Biometric, in short, is the automated recognition of a person by using unique physical characteristics, in most cases for security. We now use biometrics on a daily basis, sometimes even without knowing it. The oldest form of biometrics is fingerprinting, estimated to date as far back as 500 B.C. So, how are biometrics now used in 2022, and how can you protect your identity?
Identification and authentication are possibly the most popular uses for biometrics right now, and the number of people opting to use biometric login features is growing, according to Sky. The most significant advantage of biometric identification is that it cannot be stolen, lost, or forgotten like passwords or other security measures. In the past, biometrics was most commonly used for high-level criminal or civil identification, for example, for security at airports and border crossings.
Nowadays, you don’t need to be in law enforcement to avail of this technology, as we all use this form of identity authentication every day, from unlocking our phones with facial recognition to your Alexa voice recognition. Just as certain Apple devices use fingerprints and face IDs, credit cards are now being adapted with the same biometric technology, meaning you won’t need a pin. Rather, credit cards will have fingerprint sensors embedded in them.
Biometrics has gone from something we think of as a futuristic tech to a regular part of our daily routine. Like any technology, it comes with risks and the potential for security breaches. Unfortunately, biometric data can be hacked too. As biometric technology advances and becomes more sophisticated, so do the hackers. Deepfakes, for example, can be used by scammers to clone someone’s voice. ExpressVPN’s article on biometrics discusses in more detail the security risks associated with biometrics and how to best protect yourself, such as using multi-factor authentication, not just biometrics, for logging into accounts. With the use of biometrics, we are essentially a password in ourselves.
Laws are still catching up to this technology, so for now, we need to take steps ourselves to protect your biometric data. Just as we are vigilant to protect our passwords, banking information, and other personal information online, we need to guard our unique biometric physical markers.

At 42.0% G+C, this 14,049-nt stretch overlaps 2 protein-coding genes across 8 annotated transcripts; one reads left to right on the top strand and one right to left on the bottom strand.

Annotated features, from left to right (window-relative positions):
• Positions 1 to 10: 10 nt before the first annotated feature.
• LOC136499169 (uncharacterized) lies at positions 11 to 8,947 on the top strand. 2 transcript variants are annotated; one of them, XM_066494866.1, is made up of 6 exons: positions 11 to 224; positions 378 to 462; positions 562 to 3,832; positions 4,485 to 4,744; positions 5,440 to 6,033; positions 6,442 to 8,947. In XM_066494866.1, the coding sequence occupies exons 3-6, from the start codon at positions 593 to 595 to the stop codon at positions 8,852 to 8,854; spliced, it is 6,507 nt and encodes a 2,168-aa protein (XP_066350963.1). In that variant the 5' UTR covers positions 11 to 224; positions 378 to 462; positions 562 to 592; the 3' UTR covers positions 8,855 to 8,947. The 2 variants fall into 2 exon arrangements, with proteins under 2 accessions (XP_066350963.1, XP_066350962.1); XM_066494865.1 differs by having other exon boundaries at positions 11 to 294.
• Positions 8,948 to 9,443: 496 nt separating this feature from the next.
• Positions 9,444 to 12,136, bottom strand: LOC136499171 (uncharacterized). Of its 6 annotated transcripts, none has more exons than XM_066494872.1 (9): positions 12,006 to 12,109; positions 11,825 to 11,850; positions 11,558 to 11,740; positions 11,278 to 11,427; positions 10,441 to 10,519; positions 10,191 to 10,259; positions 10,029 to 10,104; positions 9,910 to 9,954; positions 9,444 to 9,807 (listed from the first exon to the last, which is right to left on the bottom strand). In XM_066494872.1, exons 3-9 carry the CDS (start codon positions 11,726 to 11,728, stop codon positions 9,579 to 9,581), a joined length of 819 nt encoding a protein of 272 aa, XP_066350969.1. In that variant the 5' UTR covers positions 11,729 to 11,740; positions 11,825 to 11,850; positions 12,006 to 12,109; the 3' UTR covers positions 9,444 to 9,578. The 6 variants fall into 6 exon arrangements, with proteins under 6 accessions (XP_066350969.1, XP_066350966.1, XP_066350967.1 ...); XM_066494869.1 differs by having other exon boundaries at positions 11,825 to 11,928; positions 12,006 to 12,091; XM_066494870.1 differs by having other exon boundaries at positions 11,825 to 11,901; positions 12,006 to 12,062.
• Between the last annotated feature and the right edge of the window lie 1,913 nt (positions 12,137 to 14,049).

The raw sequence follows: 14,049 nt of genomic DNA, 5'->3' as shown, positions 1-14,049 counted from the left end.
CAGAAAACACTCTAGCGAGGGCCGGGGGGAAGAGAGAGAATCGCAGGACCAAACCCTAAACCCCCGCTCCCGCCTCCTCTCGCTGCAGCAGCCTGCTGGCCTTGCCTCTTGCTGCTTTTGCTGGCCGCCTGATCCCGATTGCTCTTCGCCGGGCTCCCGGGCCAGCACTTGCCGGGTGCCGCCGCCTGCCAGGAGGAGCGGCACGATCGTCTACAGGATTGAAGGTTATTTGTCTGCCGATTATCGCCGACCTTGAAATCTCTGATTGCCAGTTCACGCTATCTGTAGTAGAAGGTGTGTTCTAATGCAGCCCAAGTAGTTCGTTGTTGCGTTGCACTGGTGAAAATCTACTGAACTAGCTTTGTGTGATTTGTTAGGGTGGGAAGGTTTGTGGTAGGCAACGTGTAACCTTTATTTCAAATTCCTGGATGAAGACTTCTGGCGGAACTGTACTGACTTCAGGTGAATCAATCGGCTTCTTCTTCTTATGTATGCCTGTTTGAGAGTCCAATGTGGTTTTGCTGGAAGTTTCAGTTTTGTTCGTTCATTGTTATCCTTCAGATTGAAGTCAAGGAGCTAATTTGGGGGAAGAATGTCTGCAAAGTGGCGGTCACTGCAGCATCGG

The use of biometrics and our digital identities will only increase in the coming years, with an estimated 13.4% growth in the global biometrics industry over the next three years according to GlobeNewswire. Biometrics will continue to be used in more impressive ways in law enforcement and surveillance. It will be adopted more in healthcare, access management, banking, and of course, our digital world.
Digital identification and biometrics are an integral part of the growing digital economy. The blockchain, which was initially applied for cryptocurrency, is quickly changing the way we approach the technology and financial industries. One benefit is the ability to optimize data sharing and identification. Thanks to the use of biometrics for identity verification, the blockchain payment network is high-speed and inexpensive.
There has been some talk also about creating digital vaccine passports that would be available on smartphones. Reportedly, airlines and technology companies are working on digital passports that would use biometrics to make this form of identification convenient and secure.
We now live in a digital world and use our biometric data to authenticate our identity when working remotely, using banking and finance facilities, using our various forms of identification, and eCommerce.